Dan Elsea, president of brokerage services for Real Estate One in Southfield, Mich., advises landlords not to be too turned off by potential tenants with bad credit.

“The people coming to them have gotten rid of their biggest expense, their mortgage, when they arrive at the door. They arrive with a reasonably clean income statement if they have a job,” he said. “You should look at the credit report, but don’t scrutinize it too closely. References are just as important.”

Other real estate agents agree.

James Silver, an agent with Keller Williams in Troy, Mich., said there are many good tenants to choose from.

“As long as you get everything: a credit report, the last few pay stubs, references. As long as you have everything in front of you, you’re fine,” Silver said.

And the beauty of the rental market is prices there have not fallen by 40 percent, as many parts of the sales market have.

The reason is there are a lot of renters to feed demand.

“So many people have lost their homes ... they are looking for a place to live,” said Linda Hiller Novak, a Realtor with Max Broock Realtors in Birmingham, Mich.

There are horror stories, of course, for untested landlords. Some learn quickly that the old saying, “Possession is nine-tenths of the law,” is true.

Steve Cole, an agent with Coldwell Banker Weir Manuel in Birmingham, Mich., said he knows a homeowner in Birmingham who rented his house to tenants who not only didn’t pay rent, they trashed the home before the landlord could evict them.

“When times are tough, people look to scam,” Cole said.

Tom Youngblood, a 38-year-old human resources director, is renting his St. Clair Shores, Mich., home to a responsible tenant after having to evict the first one.

He was lucky. First off, a court clerk helped him figure out how legally to evict the tenant. He had to give the tenant seven days’ notice to pay or face eviction. Then he filed eviction paperwork with the court.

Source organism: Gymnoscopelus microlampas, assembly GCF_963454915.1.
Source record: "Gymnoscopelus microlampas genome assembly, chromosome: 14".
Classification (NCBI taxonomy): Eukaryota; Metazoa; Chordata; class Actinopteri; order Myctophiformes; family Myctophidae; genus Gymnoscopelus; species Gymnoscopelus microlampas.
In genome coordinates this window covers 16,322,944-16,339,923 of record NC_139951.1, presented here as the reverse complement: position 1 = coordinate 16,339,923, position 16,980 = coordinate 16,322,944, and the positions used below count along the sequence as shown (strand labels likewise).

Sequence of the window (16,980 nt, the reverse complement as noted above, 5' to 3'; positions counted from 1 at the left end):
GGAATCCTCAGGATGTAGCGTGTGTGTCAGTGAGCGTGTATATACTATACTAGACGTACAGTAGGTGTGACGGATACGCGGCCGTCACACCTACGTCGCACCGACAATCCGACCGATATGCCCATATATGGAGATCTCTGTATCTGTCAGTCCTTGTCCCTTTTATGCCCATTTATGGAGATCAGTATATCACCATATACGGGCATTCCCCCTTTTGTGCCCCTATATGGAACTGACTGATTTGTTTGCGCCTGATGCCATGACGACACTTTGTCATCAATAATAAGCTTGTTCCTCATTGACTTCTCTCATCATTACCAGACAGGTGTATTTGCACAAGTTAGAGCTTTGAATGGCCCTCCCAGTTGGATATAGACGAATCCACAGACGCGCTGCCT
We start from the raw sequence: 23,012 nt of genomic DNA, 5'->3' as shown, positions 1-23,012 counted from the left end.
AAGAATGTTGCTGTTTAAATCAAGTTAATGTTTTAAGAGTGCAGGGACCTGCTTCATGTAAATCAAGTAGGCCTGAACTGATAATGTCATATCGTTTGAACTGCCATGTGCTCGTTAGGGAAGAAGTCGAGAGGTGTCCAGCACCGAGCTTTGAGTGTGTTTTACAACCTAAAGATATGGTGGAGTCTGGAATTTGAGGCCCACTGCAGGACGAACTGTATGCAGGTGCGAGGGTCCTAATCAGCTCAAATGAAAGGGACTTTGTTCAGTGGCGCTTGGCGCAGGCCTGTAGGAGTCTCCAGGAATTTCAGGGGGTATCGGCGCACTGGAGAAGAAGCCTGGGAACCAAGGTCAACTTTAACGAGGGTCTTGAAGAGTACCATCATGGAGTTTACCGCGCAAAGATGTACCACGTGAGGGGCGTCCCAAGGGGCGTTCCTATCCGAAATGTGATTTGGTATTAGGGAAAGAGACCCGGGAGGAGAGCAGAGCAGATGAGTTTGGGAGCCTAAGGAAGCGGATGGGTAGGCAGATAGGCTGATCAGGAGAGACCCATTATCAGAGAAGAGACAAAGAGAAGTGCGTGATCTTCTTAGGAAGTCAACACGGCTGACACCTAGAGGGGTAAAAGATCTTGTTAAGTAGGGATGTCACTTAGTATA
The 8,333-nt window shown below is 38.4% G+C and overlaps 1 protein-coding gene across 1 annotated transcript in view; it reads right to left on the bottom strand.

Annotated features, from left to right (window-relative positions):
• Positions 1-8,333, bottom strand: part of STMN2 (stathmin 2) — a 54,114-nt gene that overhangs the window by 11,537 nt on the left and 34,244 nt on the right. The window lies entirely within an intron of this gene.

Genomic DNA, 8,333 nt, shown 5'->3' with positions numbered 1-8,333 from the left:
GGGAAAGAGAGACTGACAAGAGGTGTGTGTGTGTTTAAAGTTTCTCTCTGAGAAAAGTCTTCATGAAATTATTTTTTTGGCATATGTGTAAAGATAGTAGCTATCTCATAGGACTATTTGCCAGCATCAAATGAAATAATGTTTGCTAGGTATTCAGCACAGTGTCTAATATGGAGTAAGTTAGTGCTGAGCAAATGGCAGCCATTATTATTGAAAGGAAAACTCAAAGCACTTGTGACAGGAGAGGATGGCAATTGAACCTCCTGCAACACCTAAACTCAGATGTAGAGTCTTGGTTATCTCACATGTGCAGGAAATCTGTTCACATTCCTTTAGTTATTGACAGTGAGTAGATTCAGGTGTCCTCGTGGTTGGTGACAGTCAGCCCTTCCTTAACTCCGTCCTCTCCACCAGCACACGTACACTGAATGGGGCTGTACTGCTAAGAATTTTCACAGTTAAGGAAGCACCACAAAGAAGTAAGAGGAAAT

In December, a judge ordered the tenant to pay or be out in 10 days. She chose to leave and did not damage the home, he said. If the tenant had not moved out within 10 days, a court officer would have done it for her.

It can take from 27 to 57 days to evict a tenant, according to the Michigan State University College of Law’s Rental Housing Clinic.

Youngblood’s home is now being rented by Danette Trice, 30, an engineer design specialist at AT&T in Mount Clemens. She had been living in Eastpointe, Mich., with her son, Ephraim Gibson Jr., 4.

Ephraim has bronchitis, and the two had to move because the air conditioning wasn’t working at their house.

Her real estate agent helped her get a $100-a-month reduction in rent and made air conditioning a requirement in the lease.

“I didn’t have to do this or that to move in,” Trice said. “There was new cabinetry in the kitchen, the appliances were nice and the tile was nice.”

Dickstein helped Cyndee Pote, who works in advertising and marketing for Real Estate One’s corporate offices, lease her home earlier this summer after Pote, her husband and three children moved to a 2,400-square-foot home in Bloomfield Hills.

Pote and her husband, Jason Pote, had their 980-square-foot house on the market for a year with no offers. Houses in the neighborhood were going for $50,000, and she had paid $94,000.

Once it was put up for rent, the showings increased, and they had it rented within a week.